Three hundred blog posts…and counting.
And the credit all belongs to…you. D’you think I’d keep this up for 300 posts I didn’t feel like I was getting through, if this site wasn’t an invaluable line of communication to friends, colleagues and readers from, well, from everywhere? You’ve commented and you’ve written, hundreds of you, and I love it. Some really smart people hang out at my place, ideal readers every one. These are the individuals I’m thinking of when I start a new poem, short story, novel. I want to constantly surprise and amaze them, show them something unexpected. Never let them down, never take them for granted.
Thanks, folks. Thanks, so much.
Not only am I celebrating #300, there’s other news:
Yesterday I completed the first draft of what appears to be a short novel. Worked on it for nineteen (19) consecutive days, 2500 words a day. The experience left me drained, exhilarated…now I have to take a few days and try to figure out what the hell I’m going to do with it. I have another manuscript waiting for revision, an older effort I’m hoping to resurrect, but think I’ll stick with this new one for awhile. It’s in really rough shape—still, I think there’s a polished gem in there somewhere. It’ll take work, tons o’ research too. Ah, well, I should be used to that.
A surprisingly pain-free draft—not assailed by the usual demons of self-doubt and I tried to take breaks, the occasional walk, get away from the keyboard. Is this the beginning of a new trend? Will I (gasp) stop punishing my body/mind/spirit in the name of art?
To add to the positive vibes around here, my wife has returned from Yellowknife, so our little family unit is intact once more. Sherron spent ten days up there with a troupe of professional artists, rehearsing and performing a dramatic presentation recreating events from the life of a longtime local character, Tom Doornbos. They used a variety of puppets and employed a number of locales around Yellowknife to tell their story and their play was a great hit. Now there’s talk of touring it…stay tuned.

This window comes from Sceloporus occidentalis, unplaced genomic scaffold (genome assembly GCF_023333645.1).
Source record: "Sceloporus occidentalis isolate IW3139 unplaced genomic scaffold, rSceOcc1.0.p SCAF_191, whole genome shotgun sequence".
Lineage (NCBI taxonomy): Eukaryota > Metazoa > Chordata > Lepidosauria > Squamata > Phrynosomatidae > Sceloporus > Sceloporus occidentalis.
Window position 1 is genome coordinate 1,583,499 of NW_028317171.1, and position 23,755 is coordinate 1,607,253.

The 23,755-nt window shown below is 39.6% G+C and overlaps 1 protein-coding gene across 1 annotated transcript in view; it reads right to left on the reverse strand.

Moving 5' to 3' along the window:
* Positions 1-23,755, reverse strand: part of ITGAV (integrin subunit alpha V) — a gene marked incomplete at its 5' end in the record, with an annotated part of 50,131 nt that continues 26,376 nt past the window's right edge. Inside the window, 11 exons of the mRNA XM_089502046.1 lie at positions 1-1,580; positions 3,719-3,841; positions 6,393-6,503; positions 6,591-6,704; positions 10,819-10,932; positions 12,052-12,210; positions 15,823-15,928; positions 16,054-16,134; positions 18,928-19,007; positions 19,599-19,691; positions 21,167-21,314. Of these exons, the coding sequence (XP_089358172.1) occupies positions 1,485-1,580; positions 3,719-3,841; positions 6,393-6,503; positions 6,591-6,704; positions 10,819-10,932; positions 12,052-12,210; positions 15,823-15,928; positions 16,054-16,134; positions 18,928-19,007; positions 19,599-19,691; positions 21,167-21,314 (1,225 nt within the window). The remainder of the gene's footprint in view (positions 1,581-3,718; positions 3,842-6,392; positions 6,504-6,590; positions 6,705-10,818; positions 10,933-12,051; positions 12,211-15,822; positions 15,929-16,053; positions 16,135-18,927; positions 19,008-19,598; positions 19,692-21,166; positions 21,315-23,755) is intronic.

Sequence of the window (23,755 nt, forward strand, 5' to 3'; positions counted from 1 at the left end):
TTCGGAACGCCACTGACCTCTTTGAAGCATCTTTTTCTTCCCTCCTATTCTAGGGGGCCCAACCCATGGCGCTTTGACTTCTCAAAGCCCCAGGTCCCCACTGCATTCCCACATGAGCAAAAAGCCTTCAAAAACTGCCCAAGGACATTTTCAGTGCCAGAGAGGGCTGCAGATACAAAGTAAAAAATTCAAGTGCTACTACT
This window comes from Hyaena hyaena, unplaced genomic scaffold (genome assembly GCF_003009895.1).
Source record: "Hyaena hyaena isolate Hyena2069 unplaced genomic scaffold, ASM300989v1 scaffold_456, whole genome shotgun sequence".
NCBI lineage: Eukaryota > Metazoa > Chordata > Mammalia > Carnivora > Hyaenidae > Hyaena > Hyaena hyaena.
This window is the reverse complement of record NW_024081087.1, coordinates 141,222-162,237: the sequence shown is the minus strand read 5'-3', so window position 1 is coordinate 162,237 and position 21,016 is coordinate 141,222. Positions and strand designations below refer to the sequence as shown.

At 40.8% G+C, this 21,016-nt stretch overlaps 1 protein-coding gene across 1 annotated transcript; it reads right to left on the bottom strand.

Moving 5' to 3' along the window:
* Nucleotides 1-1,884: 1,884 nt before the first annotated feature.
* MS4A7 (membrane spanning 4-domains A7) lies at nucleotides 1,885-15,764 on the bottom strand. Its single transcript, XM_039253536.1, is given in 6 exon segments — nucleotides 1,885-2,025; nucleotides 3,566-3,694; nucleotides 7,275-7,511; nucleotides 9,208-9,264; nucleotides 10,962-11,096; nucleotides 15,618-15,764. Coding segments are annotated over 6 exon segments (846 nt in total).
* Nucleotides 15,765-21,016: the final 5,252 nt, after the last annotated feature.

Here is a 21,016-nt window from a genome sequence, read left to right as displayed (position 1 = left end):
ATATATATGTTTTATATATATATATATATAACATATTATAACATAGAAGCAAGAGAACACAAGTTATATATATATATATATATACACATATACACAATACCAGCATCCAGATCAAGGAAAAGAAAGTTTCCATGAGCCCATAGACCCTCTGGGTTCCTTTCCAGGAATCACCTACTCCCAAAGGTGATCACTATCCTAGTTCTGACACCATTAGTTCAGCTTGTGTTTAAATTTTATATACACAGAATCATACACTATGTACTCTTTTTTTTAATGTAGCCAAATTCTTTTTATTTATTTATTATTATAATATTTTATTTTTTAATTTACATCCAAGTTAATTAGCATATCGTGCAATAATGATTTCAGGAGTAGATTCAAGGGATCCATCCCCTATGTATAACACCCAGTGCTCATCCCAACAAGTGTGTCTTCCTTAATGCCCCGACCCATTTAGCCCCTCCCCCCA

After picking Sherron up at the airport, we drove to the Broadway Theater and took in a showing of “Berberian Sound Studio”, which I thought would be good…and turned out to be the best movie I’ve seen this year. You can find the review over at my film blog.
And, finally…I promised you a treat, didn’t I?
Well, how about an entire CD of free music, over forty-seven minutes worth of catchy, mind-warping “chillout” tunes? I’ve just released “Ambient i-viii” in its entirety over on Bandcamp. Here a link to the site—enjoy, download, share.
I’ll start you off with a sample track, one of my favorites, titled “Ambient vi”:
One last time: THANKS.
And keep those comments and e-mails coming.
Love to hear from you…
As previously mentioned, I’ve been asked quite a few times why I decided to write a western. Even old pals were left scratching their heads. Not only a western, a traditional western, featuring a gunslinger who might have been played by Gary Cooper or Randolph Scott.
As some of you know, I also keep a film blog. I spent most of the last couple of days composing a lengthy personal essay on my love of western movies. I think the piece perfectly sums up my attraction for the genre and I hope you’ll click on this link, pop over and give it a read. I don’t often write non-fiction of this length but I’m really pleased by how this piece came out.
Don’t be shy about contributing your thoughts, opinions and reminiscences, perhaps offer your own roster of all time faves.
Always looking for tips on great films…
This project began as a musical piece which turned out so well, I decided it might make a strange and unsettling soundtrack for an original movie. Sherron and I shot footage over two days and then loaded the images from our two cameras on to iMovie (a process rendered extremely difficult because of the age of my DV camera). I commenced editing, spending many long hours shaping the footage to the music, even concocting a kind of/sort of narrative.
You can view the film here and then, I hope, either drop a comment on my blog or over at YouTube:
I won’t try to summarize or explain “Beautiful Desolation” except to say that even on a planet that now boasts over six billion souls, there are still places where one can gain a profound impression of isolation, neglect, Nature reclaiming her own.
Enjoy the movie and I hope it inspires some thought and reflection. Perhaps it will cause you to contemplate the place where you live and view it in an entirely different light.
Mark Miller is a guy to keep an eye on.
Right now he’s seeking funds for a horror film he’s in the process of developing…and he’s working with material vetted by one of the Grandmasters of dark fantasy, Clive Barker.